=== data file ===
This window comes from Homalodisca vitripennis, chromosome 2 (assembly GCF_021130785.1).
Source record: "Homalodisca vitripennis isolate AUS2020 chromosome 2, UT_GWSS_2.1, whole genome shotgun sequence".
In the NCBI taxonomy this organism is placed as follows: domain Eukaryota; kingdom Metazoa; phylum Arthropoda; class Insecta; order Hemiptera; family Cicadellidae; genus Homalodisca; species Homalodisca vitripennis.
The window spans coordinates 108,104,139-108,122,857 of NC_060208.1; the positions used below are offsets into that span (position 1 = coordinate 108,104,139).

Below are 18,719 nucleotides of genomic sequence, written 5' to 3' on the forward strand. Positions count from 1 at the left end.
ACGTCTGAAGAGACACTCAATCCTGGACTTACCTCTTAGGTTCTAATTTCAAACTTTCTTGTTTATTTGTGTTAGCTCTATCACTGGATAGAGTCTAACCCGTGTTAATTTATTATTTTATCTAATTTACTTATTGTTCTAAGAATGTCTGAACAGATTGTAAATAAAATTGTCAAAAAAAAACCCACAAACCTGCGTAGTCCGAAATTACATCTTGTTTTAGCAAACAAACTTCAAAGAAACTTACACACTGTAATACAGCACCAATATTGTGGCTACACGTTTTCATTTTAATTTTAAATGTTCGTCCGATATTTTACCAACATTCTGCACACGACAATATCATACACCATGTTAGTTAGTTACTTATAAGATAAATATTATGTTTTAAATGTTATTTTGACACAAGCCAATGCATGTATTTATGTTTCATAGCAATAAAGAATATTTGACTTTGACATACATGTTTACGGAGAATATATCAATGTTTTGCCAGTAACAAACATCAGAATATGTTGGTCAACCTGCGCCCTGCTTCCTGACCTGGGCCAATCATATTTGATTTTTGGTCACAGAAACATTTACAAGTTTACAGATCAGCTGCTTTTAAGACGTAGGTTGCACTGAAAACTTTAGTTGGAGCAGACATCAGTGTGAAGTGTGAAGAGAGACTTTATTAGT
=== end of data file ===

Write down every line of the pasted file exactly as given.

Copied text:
This window comes from Homalodisca vitripennis, chromosome 2 (assembly GCF_021130785.1).
Source record: "Homalodisca vitripennis isolate AUS2020 chromosome 2, UT_GWSS_2.1, whole genome shotgun sequence".
In the NCBI taxonomy this organism is placed as follows: domain Eukaryota; kingdom Metazoa; phylum Arthropoda; class Insecta; order Hemiptera; family Cicadellidae; genus Homalodisca; species Homalodisca vitripennis.
The window spans coordinates 108,104,139-108,122,857 of NC_060208.1; the positions used below are offsets into that span (position 1 = coordinate 108,104,139).

Below are 18,719 nucleotides of genomic sequence, written 5' to 3' on the forward strand. Positions count from 1 at the left end.
ACGTCTGAAGAGACACTCAATCCTGGACTTACCTCTTAGGTTCTAATTTCAAACTTTCTTGTTTATTTGTGTTAGCTCTATCACTGGATAGAGTCTAACCCGTGTTAATTTATTATTTTATCTAATTTACTTATTGTTCTAAGAATGTCTGAACAGATTGTAAATAAAATTGTCAAAAAAAAACCCACAAACCTGCGTAGTCCGAAATTACATCTTGTTTTAGCAAACAAACTTCAAAGAAACTTACACACTGTAATACAGCACCAATATTGTGGCTACACGTTTTCATTTTAATTTTAAATGTTCGTCCGATATTTTACCAACATTCTGCACACGACAATATCATACACCATGTTAGTTAGTTACTTATAAGATAAATATTATGTTTTAAATGTTATTTTGACACAAGCCAATGCATGTATTTATGTTTCATAGCAATAAAGAATATTTGACTTTGACATACATGTTTACGGAGAATATATCAATGTTTTGCCAGTAACAAACATCAGAATATGTTGGTCAACCTGCGCCCTGCTTCCTGACCTGGGCCAATCATATTTGATTTTTGGTCACAGAAACATTTACAAGTTTACAGATCAGCTGCTTTTAAGACGTAGGTTGCACTGAAAACTTTAGTTGGAGCAGACATCAGTGTGAAGTGTGAAGAGAGACTTTATTAGT